In the present study, we did not use the decellularization method of previous studies [17], with hypertonic buffer washed for 48 hours, followed by 3 cycles of 1% SDS for 24 h and 1% Triton X-100 for 24 h. The pulp was decellularized together with the tooth slice, without being extracted from the root canal. Swine dental pulp is larger than human pulp and thus unsuitable for this decellularization process. We generated a swine acellular pulp scaffold after root canal extraction, by using our previous decellularization method used on rat submandibular glands [31]. The results showed the gross morphology of swine dental pulp was well-preserved after decellularization treatment. No cells were retained in the dental pulp after decellularization, and the acellular pulp presented porous structure, containing the extracellular matrix proteins, Col-IV, laminin, fibronectin, integrin β1, and vimentin. However, vimentin expression was decreased and retained only in the odontoblast layer. Vimentin belongs to the intermediate filaments, makes up the cytoskeleton, is expressed in the preodontoblasts, and modulates odontoblast differentiation [32]; thus, the decreased vimentin in the acellular pulp was due to decellularizing of the preodontoblasts.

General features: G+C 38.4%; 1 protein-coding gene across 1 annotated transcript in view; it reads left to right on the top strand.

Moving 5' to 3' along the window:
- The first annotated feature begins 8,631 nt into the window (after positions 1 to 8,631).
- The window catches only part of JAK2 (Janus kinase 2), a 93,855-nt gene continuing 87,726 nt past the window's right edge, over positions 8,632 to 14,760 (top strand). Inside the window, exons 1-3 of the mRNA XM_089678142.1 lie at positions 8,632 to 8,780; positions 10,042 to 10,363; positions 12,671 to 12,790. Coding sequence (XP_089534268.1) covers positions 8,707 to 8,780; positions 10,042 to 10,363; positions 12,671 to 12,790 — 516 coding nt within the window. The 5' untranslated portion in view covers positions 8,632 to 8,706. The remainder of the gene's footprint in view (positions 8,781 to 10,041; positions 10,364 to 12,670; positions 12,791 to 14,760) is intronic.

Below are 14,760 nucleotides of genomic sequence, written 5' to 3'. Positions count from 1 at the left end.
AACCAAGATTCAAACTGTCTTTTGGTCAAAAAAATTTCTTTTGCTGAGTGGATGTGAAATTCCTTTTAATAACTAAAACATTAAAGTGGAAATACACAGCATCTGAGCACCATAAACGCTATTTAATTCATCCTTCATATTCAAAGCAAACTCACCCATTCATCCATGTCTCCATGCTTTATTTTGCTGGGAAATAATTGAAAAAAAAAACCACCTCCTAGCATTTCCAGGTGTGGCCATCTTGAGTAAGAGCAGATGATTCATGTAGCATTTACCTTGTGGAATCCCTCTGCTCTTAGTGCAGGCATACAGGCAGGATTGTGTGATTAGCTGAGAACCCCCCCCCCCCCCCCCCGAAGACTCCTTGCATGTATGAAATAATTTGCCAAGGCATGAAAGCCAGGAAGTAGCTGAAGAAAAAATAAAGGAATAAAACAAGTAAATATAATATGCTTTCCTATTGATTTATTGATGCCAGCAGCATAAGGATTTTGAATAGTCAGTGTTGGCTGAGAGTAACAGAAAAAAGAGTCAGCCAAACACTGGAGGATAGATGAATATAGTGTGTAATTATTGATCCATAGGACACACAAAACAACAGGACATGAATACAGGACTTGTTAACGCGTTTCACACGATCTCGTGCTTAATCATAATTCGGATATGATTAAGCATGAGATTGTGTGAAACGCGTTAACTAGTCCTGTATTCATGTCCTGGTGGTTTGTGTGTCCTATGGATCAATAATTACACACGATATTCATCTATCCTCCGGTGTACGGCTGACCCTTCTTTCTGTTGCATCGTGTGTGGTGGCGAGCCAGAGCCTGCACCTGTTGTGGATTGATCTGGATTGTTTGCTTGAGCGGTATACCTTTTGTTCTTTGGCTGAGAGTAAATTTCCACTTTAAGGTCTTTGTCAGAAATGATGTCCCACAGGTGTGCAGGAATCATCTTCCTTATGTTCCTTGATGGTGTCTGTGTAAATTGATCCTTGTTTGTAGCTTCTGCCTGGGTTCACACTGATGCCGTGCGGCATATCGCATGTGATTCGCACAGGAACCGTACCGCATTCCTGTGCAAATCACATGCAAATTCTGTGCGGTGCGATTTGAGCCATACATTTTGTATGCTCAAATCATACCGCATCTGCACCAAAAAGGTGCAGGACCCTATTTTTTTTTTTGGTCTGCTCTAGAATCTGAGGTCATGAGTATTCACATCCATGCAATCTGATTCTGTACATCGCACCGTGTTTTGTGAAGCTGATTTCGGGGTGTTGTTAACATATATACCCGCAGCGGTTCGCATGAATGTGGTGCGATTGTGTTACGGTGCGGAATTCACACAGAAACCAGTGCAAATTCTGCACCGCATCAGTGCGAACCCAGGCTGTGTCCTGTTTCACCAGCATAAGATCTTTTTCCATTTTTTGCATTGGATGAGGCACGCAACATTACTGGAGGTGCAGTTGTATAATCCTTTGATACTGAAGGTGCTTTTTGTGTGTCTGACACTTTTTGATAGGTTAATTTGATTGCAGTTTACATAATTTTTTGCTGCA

Natural ECM proteins play crucial roles in organ development [3338], tissue repair, and regeneration [39]. In the present study, different matrix proteins have specific expression patterns. Col-IV and laminin were expressed in vascular-derived basement membranes and involved in blood vessel formation [40, 41]. The expression of Col-IV and laminin was concentrated in the vascular-like basement membrane region, suggesting that these two proteins may participate in the pulp vascular regeneration. Fibronectin and integrin β1 were widely expressed, suggesting that these two proteins were involved in maintaining the pulp’s gross structure. Vimentin was mainly expressed in the odontoblast layer and may be related to odontoblast differentiation and dentin formation. The site-specific expression of extracellular matrix proteins can entitle the acellular pulp as a natural scaffold with a complex structure. Human DPSCs combined with the swine acellular dental pulp scaffold were transplanted subcutaneously into nude mice to observe dental pulp regeneration. Swine acellular pulp regenerated pulp-like tissues with rich vascularity and generated a layer of newly formed mineralized tissues in the pulp-dentin interface, suggesting functional pulp regeneration was achieved. This effect may be due to its complex structure and different ECM component characteristics, thus recruiting cells to different sites and differentiating into multiple cell types to promote dental pulp regeneration.